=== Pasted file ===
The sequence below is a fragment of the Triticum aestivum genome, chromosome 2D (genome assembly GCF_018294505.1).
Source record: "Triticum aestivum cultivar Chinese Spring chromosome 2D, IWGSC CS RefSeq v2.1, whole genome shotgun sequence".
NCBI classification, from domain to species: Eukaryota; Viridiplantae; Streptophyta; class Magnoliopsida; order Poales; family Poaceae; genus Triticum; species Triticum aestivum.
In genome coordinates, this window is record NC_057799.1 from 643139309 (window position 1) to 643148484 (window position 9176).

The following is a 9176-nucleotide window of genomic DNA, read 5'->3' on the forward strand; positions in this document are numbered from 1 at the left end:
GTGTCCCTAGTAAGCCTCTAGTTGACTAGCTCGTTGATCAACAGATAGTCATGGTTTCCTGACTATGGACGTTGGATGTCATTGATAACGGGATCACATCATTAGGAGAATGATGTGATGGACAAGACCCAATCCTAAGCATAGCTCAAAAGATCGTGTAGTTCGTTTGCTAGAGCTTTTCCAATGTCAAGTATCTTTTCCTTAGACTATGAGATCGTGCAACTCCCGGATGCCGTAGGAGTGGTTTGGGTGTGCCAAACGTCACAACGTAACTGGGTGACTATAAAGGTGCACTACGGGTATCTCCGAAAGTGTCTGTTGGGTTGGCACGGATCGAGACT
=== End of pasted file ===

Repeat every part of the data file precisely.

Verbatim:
The sequence below is a fragment of the Triticum aestivum genome, chromosome 2D (genome assembly GCF_018294505.1).
Source record: "Triticum aestivum cultivar Chinese Spring chromosome 2D, IWGSC CS RefSeq v2.1, whole genome shotgun sequence".
NCBI classification, from domain to species: Eukaryota; Viridiplantae; Streptophyta; class Magnoliopsida; order Poales; family Poaceae; genus Triticum; species Triticum aestivum.
In genome coordinates, this window is record NC_057799.1 from 643139309 (window position 1) to 643148484 (window position 9176).

The following is a 9176-nucleotide window of genomic DNA, read 5'->3' on the forward strand; positions in this document are numbered from 1 at the left end:
GTGTCCCTAGTAAGCCTCTAGTTGACTAGCTCGTTGATCAACAGATAGTCATGGTTTCCTGACTATGGACGTTGGATGTCATTGATAACGGGATCACATCATTAGGAGAATGATGTGATGGACAAGACCCAATCCTAAGCATAGCTCAAAAGATCGTGTAGTTCGTTTGCTAGAGCTTTTCCAATGTCAAGTATCTTTTCCTTAGACTATGAGATCGTGCAACTCCCGGATGCCGTAGGAGTGGTTTGGGTGTGCCAAACGTCACAACGTAACTGGGTGACTATAAAGGTGCACTACGGGTATCTCCGAAAGTGTCTGTTGGGTTGGCACGGATCGAGACT